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What to do with Your Tax Refund

Updated: Apr 3

When you get some extra money it can be really exciting.

What do I want to do with this?

Go somewhere for a weekend?

Go on a shopping spree?

One thing is certain. If you don't make a plan, it will be gone within a month of it's arrival.

So let's ask the adult question....... What would be the responsible thing to do with the money? You can come up with any number of really fun and potentially frivolous uses for it – but what will take you closer to financial independence?

Here are some suggestions in a rough order of priority. Go down the list; if the first suggestion does not apply to you, then go to the next.

1) Short Term Emergency Fund: If you don't have at least $1,000 in savings – then this is your first priority. It is almost impossible to reach your financial goals if you don't have a little on hand to repair a flat tire or deal with any other minor disaster.

2) Pay down existing debt: Debt is like an anchor – making it very hard to move quickly toward your new home, retirement or other major goal. Getting out of debt and staying out of debt is the most important step in meeting your goals. Which debt should I pay? Here is a priority order for paying off those debts:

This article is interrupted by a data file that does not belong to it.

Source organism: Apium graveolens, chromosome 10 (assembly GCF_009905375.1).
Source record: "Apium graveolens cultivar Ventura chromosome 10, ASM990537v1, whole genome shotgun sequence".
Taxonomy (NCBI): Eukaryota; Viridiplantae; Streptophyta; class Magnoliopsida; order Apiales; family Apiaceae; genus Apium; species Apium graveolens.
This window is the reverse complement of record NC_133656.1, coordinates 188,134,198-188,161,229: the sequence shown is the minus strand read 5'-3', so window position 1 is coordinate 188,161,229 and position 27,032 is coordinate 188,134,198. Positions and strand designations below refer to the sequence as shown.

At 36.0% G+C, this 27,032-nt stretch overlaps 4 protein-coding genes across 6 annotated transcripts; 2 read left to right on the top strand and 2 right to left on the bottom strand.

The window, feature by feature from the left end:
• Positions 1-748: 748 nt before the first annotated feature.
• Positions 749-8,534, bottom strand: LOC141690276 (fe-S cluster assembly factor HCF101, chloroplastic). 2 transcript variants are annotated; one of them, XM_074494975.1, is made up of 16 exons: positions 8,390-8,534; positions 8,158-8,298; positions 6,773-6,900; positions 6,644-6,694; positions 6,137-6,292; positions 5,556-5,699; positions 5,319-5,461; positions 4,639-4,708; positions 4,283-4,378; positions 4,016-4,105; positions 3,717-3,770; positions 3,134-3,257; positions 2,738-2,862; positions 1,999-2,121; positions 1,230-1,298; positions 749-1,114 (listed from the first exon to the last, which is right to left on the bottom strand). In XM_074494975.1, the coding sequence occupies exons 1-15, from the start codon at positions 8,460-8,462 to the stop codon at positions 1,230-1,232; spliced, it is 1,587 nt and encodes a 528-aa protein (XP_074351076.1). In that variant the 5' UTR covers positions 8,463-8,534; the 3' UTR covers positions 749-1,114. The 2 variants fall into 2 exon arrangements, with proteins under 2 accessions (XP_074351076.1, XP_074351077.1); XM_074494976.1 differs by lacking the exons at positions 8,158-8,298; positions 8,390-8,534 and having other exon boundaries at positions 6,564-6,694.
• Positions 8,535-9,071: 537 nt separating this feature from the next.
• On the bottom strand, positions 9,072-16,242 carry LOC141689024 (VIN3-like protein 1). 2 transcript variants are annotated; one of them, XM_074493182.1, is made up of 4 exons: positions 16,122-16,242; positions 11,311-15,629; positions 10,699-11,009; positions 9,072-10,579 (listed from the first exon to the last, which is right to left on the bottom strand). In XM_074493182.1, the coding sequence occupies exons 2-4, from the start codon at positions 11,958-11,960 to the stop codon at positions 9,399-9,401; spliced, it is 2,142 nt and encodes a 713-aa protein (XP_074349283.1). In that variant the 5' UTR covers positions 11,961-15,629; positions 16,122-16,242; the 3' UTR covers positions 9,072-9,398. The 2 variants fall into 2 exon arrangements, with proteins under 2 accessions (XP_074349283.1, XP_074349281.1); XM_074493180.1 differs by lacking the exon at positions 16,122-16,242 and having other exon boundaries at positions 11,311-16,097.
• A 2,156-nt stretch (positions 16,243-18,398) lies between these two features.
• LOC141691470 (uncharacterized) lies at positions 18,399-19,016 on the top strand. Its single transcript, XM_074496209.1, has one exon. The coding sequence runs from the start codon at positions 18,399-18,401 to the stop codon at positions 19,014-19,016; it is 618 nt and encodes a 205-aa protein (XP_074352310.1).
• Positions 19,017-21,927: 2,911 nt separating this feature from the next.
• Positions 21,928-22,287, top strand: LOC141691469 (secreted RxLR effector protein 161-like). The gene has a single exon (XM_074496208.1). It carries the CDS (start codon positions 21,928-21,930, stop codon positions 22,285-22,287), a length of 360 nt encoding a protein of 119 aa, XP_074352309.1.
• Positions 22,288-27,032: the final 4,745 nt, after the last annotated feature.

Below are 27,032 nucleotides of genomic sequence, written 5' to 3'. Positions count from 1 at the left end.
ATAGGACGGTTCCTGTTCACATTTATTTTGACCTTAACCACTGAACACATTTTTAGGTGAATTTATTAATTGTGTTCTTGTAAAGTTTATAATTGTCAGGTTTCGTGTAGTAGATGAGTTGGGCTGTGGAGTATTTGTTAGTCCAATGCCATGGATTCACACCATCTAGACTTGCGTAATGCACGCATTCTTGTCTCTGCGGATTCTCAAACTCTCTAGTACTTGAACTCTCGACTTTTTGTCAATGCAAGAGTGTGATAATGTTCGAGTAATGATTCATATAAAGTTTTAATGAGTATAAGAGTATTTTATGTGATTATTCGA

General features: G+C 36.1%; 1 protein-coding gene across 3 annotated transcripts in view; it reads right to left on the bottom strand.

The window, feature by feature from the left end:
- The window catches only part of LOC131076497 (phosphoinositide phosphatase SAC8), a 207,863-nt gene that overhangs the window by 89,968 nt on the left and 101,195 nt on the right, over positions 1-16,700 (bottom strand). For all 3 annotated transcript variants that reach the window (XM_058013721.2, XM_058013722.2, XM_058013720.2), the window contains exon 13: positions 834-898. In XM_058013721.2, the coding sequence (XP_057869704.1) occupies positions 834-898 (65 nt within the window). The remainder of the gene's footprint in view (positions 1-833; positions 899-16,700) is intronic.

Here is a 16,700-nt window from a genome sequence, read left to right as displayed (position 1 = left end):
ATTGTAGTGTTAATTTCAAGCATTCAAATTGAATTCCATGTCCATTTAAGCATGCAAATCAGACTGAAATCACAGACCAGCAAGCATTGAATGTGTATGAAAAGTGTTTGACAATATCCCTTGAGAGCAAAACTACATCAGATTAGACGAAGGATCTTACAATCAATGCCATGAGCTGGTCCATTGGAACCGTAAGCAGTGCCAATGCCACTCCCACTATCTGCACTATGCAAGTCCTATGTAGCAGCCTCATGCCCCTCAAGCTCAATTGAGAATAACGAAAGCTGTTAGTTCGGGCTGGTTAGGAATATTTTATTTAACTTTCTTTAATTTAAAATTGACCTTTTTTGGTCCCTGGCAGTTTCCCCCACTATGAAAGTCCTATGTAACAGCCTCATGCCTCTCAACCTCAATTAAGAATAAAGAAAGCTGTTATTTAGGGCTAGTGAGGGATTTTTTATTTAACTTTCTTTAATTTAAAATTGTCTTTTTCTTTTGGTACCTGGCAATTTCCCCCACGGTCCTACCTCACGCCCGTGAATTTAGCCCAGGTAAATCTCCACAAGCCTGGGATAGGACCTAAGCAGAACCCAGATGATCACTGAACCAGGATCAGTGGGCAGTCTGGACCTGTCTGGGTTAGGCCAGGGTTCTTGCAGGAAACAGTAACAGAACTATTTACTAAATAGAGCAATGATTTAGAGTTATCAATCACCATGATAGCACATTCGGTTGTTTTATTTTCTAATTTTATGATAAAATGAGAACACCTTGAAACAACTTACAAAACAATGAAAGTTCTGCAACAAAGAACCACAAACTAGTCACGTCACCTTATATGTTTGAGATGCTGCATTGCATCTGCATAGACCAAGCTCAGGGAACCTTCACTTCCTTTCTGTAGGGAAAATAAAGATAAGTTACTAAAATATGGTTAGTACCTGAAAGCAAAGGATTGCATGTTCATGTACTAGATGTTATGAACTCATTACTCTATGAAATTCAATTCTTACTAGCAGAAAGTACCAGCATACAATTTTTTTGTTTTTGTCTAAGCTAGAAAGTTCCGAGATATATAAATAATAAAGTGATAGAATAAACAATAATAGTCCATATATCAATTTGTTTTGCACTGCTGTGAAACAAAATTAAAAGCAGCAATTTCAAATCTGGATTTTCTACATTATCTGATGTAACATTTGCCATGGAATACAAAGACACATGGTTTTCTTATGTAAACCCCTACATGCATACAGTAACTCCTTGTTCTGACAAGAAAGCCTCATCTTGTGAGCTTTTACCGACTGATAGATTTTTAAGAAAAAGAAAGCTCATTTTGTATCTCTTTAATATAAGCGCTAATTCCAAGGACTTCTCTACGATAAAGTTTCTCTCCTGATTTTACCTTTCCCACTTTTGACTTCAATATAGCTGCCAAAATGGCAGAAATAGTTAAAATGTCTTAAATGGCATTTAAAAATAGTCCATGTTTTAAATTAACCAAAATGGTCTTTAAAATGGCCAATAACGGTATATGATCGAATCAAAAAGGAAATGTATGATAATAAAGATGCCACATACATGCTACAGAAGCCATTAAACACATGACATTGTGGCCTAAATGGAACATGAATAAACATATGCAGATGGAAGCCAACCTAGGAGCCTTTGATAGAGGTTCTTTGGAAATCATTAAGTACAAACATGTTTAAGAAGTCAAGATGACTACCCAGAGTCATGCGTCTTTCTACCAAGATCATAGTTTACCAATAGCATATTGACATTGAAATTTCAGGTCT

(a) Back Taxes: Getting the IRS their money so they will leave you alone should be high on the list.

(b) Current Taxes: Technically this item is debt avoidance. If you often owe taxes when you file and you don't already have the money set aside – this might be a great time to take care of that. Most have their property taxes included in their mortgage, but if you don't – putting this year's property tax aside is a good idea.

(c) Consumer debt: Car loans, credit cards and even medical debts should be paid off using the debt snowball. Choose your smallest balance loan and pay any extra toward it. If that loan gets paid you will then have it's monthly payment to put toward other debts in future months.

(d) Student Loans: Especially since most are currently deferred, these are on the end of the list.

3) Long Term Emergency Fund: If you don't have any debts other than the house – you should have 3-6 months of Emergency Fund put away just in case of an interruption to your income, illness or other more significant financial issue.

4) Save for a major purchase: If you are going to need a car or other major purchase in the near future – put your money aside now so you won't have to borrow later.

5) Retirement: If you aren't already putting away 15% of your income toward retirement, your extra money can help close that gap.

If you made it through all five options above without finding one that applies to you, Congratulations! You are already on the path to financial independence. You can give the money to your favorite charity or go do something fun with it.


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